Thrust your feet into your sneakers, tie your laces and get yourself on the treadmill – run! Run so that your muscles produce the protein, cathepsin B (CTSB), to boost your memory. This interesting phenomenon was recently found by neuroscientist Henriette van Praag, of the National Institute on Aging, United States.

While there is a glut of brain-boosting programs and smartphone apps, nothing outdoes physical activity and exercise since it beefs up your brain. Decades of research in animals and humans prove that engaging in regular physical activity leads to improved cognition, better physical health, and a buildup of immunity against a myriad of diseases such as diabetes, hypertension, stroke, heart diseases and various cancers.

Art Kramer, a researcher at University of Illinois, United States, believes that physical activity deeply impacts our brain’s ability to remember things, “Studies of animals and people show an association between physical activity and improved cognitive performance across the lifespan. According to recent human studies, even people who hold off on regular aerobic activity until later in life may still be able to gain from exercise in their senior years.”

The study in question was published in the journal Cell Metabolism, where Dr Praag and team, fully aware of the effectiveness of exercise and its bearing on the brain, decided to cast a wider net and study the proteins secreted by muscles during running. Since peripheral processes that confer beneficial effects on brain have rarely been studied, the researchers first studied the skeletal muscle culture cells in a conditioned medium and found them rich in CTSB. This observation tipped them off to further their investigation in mice.

The scientists randomized the mice into two groups; one spending time on exercise wheels, the other remaining sedentary. They observed that the more time the mice spent on the wheel, the higher the level of proteins they would produce. When the proteins, i.e.,cathepsin B, were applied to the brain, they triggered the production of neurons, in a process called neurogenesis.

Moving forward, the scientists investigated whether cathepsin B has a short- or long-term effect on memory. Mice in both groups, i.e., having and lacking the ability to produce the protein, were given a daily swim test in a Morris water maze for over a week. Within a few days, the normal mice, i.e., those producing cathepsin B, were able to quickly locate the destination, i.e., the hidden platform in the water maze. Not just that, mice were also able to recall the destination each time they were made to swim in the maze. On the other hand, the sedentary mice lacked both the memory protein as well as the ability to remember the destination.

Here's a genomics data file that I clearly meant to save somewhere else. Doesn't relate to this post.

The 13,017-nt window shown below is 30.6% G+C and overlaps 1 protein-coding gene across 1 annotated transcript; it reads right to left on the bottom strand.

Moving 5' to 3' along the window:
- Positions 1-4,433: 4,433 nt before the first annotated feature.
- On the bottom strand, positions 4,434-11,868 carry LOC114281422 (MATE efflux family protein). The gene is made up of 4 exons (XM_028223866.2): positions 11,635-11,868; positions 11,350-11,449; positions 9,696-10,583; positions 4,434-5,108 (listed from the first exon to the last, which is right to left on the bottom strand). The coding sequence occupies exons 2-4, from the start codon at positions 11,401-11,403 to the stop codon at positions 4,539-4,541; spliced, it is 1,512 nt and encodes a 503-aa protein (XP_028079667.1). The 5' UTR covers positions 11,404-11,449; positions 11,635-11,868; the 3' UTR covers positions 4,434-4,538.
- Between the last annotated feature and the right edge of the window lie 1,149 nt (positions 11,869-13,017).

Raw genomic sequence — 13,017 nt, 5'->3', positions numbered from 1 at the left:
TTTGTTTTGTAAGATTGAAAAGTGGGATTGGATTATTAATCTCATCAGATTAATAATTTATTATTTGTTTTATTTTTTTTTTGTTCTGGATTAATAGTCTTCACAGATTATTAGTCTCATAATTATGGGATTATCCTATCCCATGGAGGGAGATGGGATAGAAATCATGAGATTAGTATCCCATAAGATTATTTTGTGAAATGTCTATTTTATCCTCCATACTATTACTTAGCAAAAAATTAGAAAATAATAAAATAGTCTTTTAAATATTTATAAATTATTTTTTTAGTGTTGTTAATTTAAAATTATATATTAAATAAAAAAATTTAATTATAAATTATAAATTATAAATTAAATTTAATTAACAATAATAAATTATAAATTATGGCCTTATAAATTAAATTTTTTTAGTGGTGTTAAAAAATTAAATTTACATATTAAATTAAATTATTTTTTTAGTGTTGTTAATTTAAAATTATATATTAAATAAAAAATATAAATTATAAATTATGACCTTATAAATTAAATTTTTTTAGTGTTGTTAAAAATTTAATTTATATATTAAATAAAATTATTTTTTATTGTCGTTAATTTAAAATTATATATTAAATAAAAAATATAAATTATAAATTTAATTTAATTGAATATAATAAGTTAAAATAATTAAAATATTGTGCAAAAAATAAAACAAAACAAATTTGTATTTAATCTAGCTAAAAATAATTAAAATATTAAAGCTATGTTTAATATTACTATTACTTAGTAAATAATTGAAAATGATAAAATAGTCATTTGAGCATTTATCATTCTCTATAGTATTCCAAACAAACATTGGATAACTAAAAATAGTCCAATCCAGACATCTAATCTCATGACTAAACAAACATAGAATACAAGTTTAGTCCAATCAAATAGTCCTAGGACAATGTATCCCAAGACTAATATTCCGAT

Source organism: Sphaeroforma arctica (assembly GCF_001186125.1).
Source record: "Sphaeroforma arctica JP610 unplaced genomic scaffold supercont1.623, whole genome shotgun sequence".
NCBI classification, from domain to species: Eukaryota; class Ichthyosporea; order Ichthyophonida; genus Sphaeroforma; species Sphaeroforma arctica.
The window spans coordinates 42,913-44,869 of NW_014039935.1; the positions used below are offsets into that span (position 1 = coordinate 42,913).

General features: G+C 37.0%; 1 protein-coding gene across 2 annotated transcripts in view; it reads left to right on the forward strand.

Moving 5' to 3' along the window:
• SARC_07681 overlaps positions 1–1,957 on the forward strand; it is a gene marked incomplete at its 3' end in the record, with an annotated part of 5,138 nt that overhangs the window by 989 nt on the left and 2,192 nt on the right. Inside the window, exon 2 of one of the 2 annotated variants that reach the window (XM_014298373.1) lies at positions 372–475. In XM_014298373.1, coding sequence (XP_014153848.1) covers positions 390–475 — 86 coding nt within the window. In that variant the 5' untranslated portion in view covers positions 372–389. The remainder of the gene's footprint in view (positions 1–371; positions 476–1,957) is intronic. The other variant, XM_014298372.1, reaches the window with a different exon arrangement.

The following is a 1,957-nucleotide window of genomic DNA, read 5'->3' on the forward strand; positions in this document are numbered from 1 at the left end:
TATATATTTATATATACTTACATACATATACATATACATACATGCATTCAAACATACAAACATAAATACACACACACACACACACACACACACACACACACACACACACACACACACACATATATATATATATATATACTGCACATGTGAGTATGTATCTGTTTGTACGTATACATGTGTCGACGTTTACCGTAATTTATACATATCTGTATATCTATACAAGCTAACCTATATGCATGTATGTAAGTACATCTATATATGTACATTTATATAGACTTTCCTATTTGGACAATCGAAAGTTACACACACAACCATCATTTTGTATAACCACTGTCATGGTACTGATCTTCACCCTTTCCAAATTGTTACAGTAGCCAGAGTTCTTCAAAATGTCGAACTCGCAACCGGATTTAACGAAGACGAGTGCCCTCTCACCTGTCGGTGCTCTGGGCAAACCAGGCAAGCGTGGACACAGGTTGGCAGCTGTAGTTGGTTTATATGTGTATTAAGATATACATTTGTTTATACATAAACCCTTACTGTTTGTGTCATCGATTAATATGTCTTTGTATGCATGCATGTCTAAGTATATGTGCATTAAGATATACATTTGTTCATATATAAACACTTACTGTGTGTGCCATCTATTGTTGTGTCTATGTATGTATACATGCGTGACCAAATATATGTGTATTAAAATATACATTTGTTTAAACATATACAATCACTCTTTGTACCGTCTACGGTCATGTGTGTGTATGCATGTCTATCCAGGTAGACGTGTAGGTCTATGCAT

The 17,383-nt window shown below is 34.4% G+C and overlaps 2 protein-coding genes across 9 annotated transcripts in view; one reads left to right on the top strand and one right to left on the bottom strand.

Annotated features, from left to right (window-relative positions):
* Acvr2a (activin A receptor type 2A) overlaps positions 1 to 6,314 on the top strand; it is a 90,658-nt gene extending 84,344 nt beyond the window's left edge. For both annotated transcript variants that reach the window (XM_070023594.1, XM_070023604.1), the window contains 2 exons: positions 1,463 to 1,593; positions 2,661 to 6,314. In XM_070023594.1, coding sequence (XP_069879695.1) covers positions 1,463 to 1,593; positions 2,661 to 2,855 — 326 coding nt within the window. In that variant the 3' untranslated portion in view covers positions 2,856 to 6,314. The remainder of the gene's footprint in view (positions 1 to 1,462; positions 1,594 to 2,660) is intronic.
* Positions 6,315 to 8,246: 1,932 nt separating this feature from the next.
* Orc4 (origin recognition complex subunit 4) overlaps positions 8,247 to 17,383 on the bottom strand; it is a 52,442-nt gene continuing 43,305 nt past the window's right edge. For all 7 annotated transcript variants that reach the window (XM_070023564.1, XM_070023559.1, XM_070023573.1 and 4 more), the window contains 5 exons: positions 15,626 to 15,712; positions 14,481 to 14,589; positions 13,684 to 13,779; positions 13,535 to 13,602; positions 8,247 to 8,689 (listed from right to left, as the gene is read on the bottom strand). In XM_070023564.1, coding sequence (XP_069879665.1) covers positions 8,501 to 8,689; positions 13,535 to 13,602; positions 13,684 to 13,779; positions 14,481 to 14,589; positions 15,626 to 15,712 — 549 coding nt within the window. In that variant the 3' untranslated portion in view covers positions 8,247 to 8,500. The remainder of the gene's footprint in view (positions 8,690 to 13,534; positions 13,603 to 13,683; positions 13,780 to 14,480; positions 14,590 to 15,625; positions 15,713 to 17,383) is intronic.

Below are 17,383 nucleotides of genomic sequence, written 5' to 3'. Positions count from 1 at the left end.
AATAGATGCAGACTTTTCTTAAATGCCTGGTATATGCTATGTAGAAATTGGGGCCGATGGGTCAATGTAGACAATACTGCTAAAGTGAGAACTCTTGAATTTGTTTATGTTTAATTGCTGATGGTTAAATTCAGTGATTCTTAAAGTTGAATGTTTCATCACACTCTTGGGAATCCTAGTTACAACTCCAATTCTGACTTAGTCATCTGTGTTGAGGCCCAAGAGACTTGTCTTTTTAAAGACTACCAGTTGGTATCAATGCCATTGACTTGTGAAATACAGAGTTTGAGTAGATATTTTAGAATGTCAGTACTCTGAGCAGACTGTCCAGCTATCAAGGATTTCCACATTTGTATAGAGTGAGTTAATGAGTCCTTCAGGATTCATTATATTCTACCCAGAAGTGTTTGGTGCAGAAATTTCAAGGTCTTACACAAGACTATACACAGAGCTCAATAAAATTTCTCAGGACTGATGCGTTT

Cathepsin B, or CTSB, is an enzymatic protein that is coded by the CTSB gene. It belongs to the peptidase family. Once produced, it is stored in the lysosomes in the cell membrane where it plays a number of roles in maintaining the normal metabolism of cells. It may also be involved in other physiological processes such as activation of hormones, processing of antigens in immune response and bone turnover. There is also evidence that higher levels of CTSB herald the presence of diseases in the body, such as tumor, inflammation, cancer and pancreatitis.

While it has been proven time and again that regular physical activity and exercise are the foundation upon which physical and mental health is built, most Americans choose being couch potatoes. According to the Centers for Disease Control and Prevention (CDC), only 21% (one in five) of Americans meet the 2008 Physical Activity Guidelines. Less than 3 in 10 high school students exercise 60 minutes a day. Compared to women and elderly, men and younger adults are more likely to follow guidelines for physical activity, i.e., 46% vs 54%.

Although intriguing this study hasn’t been the first to touch the mental health benefits of exercise. The link between exercise and mood is undeniably strong. We all know that going running after having a stressful day is an instant mood-lifter.

Mental-health therapists are strong proponents of exercise. A study conducted at the University of British Columbia, found that regular aerobic exercise, i.e., jogging, swimming, cycling, dancing etc., increases the size of hippocampus – the area of the brain involved in learning and memory. Interestingly, other exercises, such as resistance training, muscle toning and balance exercises, have a negligible effect on memory.

Ready to start running from today? You’d better, for your memory’s sake!